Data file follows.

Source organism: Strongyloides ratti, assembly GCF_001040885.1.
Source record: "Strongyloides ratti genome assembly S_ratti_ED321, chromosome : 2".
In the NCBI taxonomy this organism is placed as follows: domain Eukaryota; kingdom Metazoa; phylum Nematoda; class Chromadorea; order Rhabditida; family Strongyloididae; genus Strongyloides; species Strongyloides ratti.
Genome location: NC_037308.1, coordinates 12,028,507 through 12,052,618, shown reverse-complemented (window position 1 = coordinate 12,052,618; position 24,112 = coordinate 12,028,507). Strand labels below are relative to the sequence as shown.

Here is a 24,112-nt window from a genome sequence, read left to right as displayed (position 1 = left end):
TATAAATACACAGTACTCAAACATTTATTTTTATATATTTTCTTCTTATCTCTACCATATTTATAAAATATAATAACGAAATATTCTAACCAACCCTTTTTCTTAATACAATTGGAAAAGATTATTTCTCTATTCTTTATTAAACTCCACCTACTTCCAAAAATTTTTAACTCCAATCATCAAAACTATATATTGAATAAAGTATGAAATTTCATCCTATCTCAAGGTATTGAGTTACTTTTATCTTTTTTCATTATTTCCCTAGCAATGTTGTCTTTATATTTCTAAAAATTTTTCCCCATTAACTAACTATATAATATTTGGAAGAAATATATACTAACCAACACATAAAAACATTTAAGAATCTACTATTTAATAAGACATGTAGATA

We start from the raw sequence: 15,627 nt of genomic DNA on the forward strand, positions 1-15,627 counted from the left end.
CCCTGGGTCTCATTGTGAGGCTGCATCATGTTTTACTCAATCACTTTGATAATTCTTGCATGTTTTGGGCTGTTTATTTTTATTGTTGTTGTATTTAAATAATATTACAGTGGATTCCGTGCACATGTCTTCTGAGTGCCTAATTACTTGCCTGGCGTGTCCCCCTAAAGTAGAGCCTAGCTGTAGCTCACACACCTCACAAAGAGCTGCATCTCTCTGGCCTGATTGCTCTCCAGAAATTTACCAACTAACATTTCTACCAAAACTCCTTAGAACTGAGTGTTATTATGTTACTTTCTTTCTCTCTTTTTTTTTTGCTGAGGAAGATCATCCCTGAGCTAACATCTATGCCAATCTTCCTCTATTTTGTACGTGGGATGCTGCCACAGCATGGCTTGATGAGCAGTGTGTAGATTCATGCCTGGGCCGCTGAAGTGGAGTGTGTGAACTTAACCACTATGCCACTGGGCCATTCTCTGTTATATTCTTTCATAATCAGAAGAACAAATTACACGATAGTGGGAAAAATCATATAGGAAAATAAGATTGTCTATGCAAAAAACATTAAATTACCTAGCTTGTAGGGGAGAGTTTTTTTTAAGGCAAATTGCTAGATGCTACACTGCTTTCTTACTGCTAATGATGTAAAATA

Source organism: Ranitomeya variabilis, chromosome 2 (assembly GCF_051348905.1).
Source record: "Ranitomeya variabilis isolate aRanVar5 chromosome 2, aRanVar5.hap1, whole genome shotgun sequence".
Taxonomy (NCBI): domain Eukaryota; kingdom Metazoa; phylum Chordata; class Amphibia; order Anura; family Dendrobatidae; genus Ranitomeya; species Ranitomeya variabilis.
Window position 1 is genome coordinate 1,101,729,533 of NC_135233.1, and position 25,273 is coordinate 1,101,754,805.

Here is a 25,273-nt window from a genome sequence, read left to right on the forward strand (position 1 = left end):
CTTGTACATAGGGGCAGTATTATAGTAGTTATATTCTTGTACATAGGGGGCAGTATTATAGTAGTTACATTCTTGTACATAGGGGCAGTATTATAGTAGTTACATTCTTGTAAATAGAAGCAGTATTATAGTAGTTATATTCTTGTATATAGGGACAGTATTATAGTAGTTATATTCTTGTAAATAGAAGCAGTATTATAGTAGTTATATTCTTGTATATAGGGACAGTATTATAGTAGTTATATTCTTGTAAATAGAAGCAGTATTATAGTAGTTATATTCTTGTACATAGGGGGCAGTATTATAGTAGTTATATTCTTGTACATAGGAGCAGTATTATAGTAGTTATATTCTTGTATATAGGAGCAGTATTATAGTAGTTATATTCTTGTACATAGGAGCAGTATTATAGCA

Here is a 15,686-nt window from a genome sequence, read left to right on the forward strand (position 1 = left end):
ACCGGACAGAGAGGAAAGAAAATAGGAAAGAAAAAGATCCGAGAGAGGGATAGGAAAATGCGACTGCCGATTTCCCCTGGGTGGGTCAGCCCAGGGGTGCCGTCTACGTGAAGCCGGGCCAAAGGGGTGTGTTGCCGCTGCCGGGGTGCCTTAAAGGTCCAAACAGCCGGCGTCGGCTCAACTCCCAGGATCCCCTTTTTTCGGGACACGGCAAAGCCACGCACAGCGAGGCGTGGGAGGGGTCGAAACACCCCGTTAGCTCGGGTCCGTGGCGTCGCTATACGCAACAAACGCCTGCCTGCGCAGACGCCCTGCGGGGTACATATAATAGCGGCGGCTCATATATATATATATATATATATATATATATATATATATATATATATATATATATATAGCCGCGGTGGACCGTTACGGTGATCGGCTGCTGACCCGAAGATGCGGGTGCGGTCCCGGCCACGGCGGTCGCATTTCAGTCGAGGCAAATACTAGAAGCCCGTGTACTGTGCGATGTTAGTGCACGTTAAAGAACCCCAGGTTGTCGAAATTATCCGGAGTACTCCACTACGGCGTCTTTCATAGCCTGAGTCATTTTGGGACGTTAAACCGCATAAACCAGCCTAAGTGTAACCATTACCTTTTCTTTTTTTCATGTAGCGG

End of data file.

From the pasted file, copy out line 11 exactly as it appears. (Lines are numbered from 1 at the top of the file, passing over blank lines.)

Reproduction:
Taxonomy (NCBI): domain Eukaryota; kingdom Metazoa; phylum Chordata; class Amphibia; order Anura; family Dendrobatidae; genus Ranitomeya; species Ranitomeya variabilis.